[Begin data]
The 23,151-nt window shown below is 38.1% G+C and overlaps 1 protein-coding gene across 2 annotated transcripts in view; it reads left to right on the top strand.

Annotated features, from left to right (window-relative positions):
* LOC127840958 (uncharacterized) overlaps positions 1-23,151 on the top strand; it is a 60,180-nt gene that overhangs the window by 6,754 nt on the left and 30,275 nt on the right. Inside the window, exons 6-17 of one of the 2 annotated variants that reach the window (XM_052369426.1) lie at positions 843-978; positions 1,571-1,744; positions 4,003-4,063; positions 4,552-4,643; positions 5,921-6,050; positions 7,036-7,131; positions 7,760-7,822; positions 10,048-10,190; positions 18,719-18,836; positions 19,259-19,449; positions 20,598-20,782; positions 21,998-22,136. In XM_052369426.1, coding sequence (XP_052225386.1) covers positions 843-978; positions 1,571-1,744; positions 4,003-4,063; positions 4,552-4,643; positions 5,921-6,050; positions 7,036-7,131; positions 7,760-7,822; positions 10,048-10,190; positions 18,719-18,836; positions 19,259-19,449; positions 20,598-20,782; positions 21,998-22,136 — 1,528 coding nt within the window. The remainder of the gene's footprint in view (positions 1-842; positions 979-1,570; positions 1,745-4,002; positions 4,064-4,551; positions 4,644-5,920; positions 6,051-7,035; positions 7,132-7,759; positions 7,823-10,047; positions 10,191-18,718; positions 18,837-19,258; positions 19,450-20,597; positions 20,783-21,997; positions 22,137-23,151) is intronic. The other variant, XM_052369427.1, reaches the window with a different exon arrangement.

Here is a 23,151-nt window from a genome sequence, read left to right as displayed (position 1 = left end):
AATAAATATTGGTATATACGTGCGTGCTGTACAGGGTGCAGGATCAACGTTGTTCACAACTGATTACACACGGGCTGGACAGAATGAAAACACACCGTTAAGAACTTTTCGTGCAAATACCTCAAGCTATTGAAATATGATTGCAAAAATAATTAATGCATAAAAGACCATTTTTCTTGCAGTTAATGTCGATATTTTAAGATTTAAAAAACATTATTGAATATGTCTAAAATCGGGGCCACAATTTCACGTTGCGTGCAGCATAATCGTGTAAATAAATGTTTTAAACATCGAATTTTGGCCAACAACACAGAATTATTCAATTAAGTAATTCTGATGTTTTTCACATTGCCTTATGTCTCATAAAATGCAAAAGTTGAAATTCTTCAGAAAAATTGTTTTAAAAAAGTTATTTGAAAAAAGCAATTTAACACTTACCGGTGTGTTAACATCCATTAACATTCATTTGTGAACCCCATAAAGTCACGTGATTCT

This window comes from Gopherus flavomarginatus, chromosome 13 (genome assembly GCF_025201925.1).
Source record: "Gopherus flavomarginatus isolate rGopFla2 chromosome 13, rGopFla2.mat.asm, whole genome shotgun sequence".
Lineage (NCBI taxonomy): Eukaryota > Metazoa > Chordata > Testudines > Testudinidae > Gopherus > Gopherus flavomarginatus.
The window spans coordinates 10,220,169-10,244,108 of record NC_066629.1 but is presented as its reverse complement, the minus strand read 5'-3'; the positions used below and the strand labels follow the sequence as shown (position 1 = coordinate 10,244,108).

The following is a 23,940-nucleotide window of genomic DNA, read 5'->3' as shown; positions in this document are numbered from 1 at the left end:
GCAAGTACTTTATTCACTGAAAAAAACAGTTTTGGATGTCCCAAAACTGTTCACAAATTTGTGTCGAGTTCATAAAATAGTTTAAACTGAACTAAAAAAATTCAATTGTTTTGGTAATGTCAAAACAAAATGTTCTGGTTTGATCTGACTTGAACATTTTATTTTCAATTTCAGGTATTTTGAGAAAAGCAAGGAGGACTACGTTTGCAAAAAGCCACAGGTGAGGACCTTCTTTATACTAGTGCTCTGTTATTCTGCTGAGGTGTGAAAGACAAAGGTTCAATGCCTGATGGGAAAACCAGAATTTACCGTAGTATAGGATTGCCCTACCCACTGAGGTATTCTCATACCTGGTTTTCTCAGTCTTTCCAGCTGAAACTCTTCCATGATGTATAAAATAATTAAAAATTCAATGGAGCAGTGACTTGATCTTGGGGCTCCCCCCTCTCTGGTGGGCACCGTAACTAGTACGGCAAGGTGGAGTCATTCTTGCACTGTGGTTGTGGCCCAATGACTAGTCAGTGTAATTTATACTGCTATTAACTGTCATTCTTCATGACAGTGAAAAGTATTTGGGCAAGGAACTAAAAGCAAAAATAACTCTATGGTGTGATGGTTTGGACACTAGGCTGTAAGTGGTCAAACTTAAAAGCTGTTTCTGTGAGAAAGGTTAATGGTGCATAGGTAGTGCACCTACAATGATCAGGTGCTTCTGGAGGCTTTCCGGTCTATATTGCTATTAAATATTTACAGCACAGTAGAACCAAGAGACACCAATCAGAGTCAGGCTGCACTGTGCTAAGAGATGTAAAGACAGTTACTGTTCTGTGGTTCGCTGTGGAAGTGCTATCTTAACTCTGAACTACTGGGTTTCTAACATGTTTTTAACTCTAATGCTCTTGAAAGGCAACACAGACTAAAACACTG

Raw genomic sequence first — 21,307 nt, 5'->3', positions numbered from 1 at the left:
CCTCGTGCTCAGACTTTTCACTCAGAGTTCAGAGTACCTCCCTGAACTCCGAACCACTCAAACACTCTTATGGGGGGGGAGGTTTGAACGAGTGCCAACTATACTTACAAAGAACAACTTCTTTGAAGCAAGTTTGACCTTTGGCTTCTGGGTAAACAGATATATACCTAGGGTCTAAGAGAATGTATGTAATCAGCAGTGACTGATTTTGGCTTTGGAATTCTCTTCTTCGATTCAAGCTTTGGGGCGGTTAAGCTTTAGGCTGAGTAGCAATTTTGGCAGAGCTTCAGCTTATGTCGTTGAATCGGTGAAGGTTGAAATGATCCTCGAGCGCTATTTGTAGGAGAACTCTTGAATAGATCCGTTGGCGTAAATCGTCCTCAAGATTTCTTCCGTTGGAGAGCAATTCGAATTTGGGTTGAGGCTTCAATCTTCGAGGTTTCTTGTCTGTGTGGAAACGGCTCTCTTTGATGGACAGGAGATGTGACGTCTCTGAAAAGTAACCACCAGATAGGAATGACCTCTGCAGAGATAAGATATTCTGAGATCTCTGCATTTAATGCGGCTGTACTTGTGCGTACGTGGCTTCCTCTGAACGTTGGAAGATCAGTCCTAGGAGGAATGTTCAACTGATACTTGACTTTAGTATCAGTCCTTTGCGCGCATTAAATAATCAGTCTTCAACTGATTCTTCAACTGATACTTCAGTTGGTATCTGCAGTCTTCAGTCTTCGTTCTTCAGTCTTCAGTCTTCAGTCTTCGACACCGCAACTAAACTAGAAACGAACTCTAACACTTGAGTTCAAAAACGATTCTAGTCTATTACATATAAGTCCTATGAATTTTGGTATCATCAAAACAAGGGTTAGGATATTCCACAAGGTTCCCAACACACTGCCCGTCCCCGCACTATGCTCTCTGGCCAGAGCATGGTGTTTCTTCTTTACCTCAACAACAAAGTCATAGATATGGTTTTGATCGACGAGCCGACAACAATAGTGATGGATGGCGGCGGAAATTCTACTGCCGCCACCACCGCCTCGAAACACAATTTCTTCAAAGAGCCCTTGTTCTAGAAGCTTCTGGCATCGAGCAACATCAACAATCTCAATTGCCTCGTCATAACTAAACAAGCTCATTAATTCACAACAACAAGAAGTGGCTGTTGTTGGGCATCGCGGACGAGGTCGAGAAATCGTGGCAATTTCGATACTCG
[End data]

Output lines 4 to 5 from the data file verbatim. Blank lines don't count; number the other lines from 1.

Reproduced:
Here is a 23,151-nt window from a genome sequence, read left to right as displayed (position 1 = left end):
AATAAATATTGGTATATACGTGCGTGCTGTACAGGGTGCAGGATCAACGTTGTTCACAACTGATTACACACGGGCTGGACAGAATGAAAACACACCGTTAAGAACTTTTCGTGCAAATACCTCAAGCTATTGAAATATGATTGCAAAAATAATTAATGCATAAAAGACCATTTTTCTTGCAGTTAATGTCGATATTTTAAGATTTAAAAAACATTATTGAATATGTCTAAAATCGGGGCCACAATTTCACGTTGCGTGCAGCATAATCGTGTAAATAAATGTTTTAAACATCGAATTTTGGCCAACAACACAGAATTATTCAATTAAGTAATTCTGATGTTTTTCACATTGCCTTATGTCTCATAAAATGCAAAAGTTGAAATTCTTCAGAAAAATTGTTTTAAAAAAGTTATTTGAAAAAAGCAATTTAACACTTACCGGTGTGTTAACATCCATTAACATTCATTTGTGAACCCCATAAAGTCACGTGATTCT